book review: The girl who could silence the wind

“Meg Medina writes with a delightfully descriptive flair, painting beautifully colorful pictures” ~TeenReads

book review: The girl who could silence the wind

author: Meg Medina

date: Candelwick Press; 2012

main character: Sonia Ocampo

From the time of her birth, the people of Tres Montes have believed that Sonia was a special gift, that she could work miracles for them. They pin milagros to her baby blanket and they continue pinning them throughout her childhood. The weight of the milagros begin to weigh her down so much that she, like others her age, wants to leave this town that seems to offer little future for them. Many of the elders don’t want the young people to leave not only because there would be little hope for the town surviving without them, but also because their leaving would be dangerous.

While there is a magical presence of wind throughout the book, Sonia realizes that she herself has no healing powers and she wants to get out from under the pressure of others hopes and expectations for something she cannot do. It turns out the milagros have no power to save anyone, neither through their spiritual nor monetary value.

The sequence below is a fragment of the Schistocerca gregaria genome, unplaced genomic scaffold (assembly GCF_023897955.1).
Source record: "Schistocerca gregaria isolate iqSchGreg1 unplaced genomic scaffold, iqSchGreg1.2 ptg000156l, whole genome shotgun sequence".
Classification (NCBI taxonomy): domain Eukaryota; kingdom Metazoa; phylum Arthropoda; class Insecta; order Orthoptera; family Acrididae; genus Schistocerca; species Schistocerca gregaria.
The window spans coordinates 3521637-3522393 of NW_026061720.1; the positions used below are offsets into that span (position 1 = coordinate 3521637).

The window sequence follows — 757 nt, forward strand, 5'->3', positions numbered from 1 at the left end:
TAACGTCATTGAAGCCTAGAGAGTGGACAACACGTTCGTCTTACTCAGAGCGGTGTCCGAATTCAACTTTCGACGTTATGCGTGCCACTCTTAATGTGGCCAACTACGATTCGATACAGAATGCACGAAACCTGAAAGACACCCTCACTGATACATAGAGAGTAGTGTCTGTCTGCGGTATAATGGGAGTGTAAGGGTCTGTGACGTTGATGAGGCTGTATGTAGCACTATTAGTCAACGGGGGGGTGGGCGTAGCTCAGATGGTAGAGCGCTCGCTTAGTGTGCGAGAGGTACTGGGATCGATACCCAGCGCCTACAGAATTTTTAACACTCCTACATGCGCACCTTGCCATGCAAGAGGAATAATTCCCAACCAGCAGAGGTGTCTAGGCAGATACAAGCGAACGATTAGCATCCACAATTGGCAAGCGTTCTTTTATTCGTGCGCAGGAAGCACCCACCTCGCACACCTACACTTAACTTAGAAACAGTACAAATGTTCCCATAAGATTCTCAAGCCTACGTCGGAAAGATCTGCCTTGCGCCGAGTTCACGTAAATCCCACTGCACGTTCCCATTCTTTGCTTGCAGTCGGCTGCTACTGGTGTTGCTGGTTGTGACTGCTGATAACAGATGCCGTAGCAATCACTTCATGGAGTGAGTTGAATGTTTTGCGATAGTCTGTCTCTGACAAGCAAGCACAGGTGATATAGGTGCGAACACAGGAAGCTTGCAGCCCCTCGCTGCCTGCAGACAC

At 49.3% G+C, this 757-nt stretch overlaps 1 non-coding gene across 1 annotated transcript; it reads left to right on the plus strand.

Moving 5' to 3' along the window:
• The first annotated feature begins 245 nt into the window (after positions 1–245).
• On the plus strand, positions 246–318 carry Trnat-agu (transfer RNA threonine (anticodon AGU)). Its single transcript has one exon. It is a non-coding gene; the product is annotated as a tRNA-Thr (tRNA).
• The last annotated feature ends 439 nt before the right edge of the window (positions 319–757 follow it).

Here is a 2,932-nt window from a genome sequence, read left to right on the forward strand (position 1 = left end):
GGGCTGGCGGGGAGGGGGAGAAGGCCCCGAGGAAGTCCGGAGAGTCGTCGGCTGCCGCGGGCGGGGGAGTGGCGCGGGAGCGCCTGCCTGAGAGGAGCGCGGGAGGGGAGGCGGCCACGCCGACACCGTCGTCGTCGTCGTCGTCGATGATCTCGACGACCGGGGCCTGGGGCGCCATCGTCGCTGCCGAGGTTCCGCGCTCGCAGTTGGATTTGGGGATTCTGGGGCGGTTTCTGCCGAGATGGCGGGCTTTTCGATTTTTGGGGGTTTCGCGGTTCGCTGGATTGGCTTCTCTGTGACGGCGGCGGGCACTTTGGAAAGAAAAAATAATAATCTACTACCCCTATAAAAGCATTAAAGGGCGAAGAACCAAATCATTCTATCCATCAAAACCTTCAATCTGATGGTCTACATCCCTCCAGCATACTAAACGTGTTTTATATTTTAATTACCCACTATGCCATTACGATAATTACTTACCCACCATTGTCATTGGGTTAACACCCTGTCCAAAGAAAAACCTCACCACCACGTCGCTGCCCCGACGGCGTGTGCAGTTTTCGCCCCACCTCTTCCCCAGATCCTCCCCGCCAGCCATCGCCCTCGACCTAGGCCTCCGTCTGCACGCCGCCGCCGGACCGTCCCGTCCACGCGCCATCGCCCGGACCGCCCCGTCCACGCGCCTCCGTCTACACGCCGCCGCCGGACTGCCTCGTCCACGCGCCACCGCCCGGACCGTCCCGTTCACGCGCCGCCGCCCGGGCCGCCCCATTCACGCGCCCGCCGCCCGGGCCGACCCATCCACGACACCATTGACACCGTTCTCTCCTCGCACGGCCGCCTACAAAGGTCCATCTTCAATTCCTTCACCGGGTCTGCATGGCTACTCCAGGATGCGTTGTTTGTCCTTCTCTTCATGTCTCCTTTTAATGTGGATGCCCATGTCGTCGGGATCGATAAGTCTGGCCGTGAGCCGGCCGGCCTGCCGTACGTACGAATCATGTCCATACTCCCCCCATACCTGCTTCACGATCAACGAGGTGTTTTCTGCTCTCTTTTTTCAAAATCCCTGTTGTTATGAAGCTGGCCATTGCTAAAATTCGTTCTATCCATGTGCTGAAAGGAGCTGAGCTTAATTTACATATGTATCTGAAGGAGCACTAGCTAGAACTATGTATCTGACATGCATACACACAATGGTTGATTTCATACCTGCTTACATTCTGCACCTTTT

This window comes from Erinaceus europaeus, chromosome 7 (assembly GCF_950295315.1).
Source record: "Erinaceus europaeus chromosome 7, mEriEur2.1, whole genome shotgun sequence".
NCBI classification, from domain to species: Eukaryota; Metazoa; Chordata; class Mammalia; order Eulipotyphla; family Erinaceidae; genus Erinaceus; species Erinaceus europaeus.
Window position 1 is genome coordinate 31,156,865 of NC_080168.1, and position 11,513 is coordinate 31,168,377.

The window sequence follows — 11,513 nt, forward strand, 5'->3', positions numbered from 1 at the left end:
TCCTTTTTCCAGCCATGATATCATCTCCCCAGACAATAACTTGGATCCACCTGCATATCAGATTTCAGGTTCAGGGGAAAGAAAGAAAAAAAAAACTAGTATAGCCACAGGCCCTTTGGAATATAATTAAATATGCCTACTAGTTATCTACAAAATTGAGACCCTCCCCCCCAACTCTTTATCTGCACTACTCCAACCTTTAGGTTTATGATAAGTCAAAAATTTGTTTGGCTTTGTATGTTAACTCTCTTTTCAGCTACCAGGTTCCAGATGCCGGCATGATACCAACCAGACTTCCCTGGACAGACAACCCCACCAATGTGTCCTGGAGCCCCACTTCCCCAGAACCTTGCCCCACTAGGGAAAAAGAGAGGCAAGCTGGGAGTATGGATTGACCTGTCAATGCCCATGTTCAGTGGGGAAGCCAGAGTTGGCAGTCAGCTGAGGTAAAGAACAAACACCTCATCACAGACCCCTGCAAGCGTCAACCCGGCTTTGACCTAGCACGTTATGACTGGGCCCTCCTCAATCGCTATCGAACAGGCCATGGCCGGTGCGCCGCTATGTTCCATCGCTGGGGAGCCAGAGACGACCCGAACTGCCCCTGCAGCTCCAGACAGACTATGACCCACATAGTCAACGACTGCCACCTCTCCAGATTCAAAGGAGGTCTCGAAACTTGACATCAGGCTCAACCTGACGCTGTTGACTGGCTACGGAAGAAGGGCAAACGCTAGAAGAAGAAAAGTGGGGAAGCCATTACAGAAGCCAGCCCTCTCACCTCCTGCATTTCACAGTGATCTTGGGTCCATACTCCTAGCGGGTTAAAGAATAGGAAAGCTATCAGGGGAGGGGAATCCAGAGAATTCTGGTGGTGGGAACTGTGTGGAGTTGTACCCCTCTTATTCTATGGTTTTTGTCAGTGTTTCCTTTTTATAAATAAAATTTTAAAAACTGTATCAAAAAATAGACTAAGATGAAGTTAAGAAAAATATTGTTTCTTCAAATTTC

The girl who could silence the wind is filled with numerous secondary characters, some of whom are better developed than others. The people readers meet are tied close to one another and are often unable to act independently. When they do, the consequences are not good.

The book’s cover has quite rich colors and design which would really have been enhanced if a real face had been on the cover rather than the dark silhoette.